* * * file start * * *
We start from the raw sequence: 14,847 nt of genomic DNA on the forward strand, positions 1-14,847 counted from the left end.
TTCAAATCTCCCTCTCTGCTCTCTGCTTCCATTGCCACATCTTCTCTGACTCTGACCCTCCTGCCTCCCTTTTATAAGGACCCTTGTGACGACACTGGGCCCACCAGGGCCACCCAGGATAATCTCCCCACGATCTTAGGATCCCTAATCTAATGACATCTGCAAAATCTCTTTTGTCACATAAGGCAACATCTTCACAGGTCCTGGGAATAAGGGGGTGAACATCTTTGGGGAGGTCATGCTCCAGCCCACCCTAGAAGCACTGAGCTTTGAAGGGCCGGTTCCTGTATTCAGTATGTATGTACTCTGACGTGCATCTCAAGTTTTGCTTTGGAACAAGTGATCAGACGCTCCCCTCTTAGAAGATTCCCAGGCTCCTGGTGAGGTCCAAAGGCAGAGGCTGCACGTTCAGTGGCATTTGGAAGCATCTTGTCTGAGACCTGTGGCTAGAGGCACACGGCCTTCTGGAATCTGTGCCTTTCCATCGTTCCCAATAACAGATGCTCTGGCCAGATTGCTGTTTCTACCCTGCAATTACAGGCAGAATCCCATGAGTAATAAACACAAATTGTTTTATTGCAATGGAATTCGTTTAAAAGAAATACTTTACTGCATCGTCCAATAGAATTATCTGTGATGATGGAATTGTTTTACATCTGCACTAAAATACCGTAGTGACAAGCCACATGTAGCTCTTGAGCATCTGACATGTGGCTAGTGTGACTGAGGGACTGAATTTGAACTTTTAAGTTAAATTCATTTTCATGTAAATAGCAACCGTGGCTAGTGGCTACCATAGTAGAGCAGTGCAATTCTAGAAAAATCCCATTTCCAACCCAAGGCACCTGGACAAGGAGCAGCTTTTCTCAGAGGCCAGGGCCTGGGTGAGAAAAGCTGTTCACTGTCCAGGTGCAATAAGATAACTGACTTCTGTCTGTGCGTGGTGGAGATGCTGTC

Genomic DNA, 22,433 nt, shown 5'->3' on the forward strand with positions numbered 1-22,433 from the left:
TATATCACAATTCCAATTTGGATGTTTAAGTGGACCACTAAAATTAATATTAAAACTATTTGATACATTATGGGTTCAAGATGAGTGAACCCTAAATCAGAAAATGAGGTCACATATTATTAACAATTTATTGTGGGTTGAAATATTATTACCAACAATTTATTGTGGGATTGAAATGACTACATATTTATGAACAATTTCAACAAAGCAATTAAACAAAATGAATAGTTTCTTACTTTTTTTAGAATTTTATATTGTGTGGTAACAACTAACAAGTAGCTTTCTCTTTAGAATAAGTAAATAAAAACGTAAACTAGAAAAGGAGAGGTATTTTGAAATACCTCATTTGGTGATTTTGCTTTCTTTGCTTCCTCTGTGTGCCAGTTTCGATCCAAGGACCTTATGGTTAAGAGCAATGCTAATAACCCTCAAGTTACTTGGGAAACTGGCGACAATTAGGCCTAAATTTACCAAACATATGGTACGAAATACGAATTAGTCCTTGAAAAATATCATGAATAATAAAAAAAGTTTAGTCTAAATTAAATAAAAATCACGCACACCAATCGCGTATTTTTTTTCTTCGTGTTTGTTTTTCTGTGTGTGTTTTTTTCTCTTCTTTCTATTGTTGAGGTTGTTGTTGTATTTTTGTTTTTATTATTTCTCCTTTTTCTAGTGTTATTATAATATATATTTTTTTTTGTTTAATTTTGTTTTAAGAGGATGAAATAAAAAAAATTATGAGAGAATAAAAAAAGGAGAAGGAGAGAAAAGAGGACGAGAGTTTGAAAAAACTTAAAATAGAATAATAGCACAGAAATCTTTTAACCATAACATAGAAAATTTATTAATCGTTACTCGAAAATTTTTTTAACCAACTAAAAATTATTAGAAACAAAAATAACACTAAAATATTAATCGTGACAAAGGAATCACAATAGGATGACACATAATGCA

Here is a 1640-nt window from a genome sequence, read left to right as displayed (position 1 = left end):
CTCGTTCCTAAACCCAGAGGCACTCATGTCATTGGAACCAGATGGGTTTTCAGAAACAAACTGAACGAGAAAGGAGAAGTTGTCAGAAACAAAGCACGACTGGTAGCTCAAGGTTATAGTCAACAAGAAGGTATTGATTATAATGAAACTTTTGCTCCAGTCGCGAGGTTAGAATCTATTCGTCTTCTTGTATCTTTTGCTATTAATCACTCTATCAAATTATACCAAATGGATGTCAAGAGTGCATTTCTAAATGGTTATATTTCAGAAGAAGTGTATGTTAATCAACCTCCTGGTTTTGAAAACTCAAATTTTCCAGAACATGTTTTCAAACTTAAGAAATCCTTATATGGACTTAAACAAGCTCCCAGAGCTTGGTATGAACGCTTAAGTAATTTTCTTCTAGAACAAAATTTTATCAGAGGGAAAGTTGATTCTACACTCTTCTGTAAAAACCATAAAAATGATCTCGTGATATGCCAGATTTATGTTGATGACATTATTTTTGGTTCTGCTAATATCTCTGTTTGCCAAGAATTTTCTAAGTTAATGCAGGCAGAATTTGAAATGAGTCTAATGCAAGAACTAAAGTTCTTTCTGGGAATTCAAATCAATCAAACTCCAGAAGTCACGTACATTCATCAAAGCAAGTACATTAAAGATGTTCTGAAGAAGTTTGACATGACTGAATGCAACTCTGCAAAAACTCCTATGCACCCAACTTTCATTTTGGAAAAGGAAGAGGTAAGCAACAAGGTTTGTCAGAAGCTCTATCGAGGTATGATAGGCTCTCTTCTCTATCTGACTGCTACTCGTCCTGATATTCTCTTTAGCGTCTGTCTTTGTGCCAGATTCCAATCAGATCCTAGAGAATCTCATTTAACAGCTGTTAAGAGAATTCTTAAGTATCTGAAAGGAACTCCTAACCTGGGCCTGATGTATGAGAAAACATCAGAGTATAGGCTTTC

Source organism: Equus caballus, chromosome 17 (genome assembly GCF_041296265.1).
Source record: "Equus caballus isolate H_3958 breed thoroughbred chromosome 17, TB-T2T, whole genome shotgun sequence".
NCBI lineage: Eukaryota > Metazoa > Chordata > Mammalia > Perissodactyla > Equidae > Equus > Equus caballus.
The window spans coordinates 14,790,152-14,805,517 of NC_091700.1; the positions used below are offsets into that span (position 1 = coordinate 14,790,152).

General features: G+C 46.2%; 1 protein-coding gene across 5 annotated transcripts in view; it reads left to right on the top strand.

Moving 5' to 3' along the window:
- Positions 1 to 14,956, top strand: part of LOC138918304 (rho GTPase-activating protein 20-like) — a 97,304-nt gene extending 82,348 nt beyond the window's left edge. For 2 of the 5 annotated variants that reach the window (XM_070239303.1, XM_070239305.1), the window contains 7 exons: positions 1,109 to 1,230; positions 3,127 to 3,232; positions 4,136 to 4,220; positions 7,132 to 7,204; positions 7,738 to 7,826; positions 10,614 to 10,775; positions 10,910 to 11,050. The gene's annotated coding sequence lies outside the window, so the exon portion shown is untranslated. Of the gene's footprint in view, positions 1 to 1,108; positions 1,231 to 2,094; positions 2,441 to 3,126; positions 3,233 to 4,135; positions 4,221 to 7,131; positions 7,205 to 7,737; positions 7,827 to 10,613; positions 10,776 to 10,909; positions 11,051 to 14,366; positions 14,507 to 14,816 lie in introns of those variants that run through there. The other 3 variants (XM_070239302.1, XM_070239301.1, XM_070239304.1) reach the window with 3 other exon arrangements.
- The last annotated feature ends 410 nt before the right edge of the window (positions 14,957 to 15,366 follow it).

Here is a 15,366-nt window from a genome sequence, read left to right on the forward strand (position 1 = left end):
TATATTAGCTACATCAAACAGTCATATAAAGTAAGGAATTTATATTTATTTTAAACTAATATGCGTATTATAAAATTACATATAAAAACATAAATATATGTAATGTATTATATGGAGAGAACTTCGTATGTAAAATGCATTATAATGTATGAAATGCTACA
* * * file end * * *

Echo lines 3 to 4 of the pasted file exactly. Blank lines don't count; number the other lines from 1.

Genomic DNA, 22,433 nt, shown 5'->3' on the forward strand with positions numbered 1-22,433 from the left:
TATATCACAATTCCAATTTGGATGTTTAAGTGGACCACTAAAATTAATATTAAAACTATTTGATACATTATGGGTTCAAGATGAGTGAACCCTAAATCAGAAAATGAGGTCACATATTATTAACAATTTATTGTGGGTTGAAATATTATTACCAACAATTTATTGTGGGATTGAAATGACTACATATTTATGAACAATTTCAACAAAGCAATTAAACAAAATGAATAGTTTCTTACTTTTTTTAGAATTTTATATTGTGTGGTAACAACTAACAAGTAGCTTTCTCTTTAGAATAAGTAAATAAAAACGTAAACTAGAAAAGGAGAGGTATTTTGAAATACCTCATTTGGTGATTTTGCTTTCTTTGCTTCCTCTGTGTGCCAGTTTCGATCCAAGGACCTTATGGTTAAGAGCAATGCTAATAACCCTCAAGTTACTTGGGAAACTGGCGACAATTAGGCCTAAATTTACCAAACATATGGTACGAAATACGAATTAGTCCTTGAAAAATATCATGAATAATAAAAAAAGTTTAGTCTAAATTAAATAAAAATCACGCACACCAATCGCGTATTTTTTTTCTTCGTGTTTGTTTTTCTGTGTGTGTTTTTTTCTCTTCTTTCTATTGTTGAGGTTGTTGTTGTATTTTTGTTTTTATTATTTCTCCTTTTTCTAGTGTTATTATAATATATATTTTTTTTTGTTTAATTTTGTTTTAAGAGGATGAAATAAAAAAAATTATGAGAGAATAAAAAAAGGAGAAGGAGAGAAAAGAGGACGAGAGTTTGAAAAAACTTAAAATAGAATAATAGCACAGAAATCTTTTAACCATAACATAGAAAATTTATTAATCGTTACTCGAAAATTTTTTTAACCAACTAAAAATTATTAGAAACAAAAATAACACTAAAATATTAATCGTGACAAAGGAATCACAATAGGATGACACATAATGCA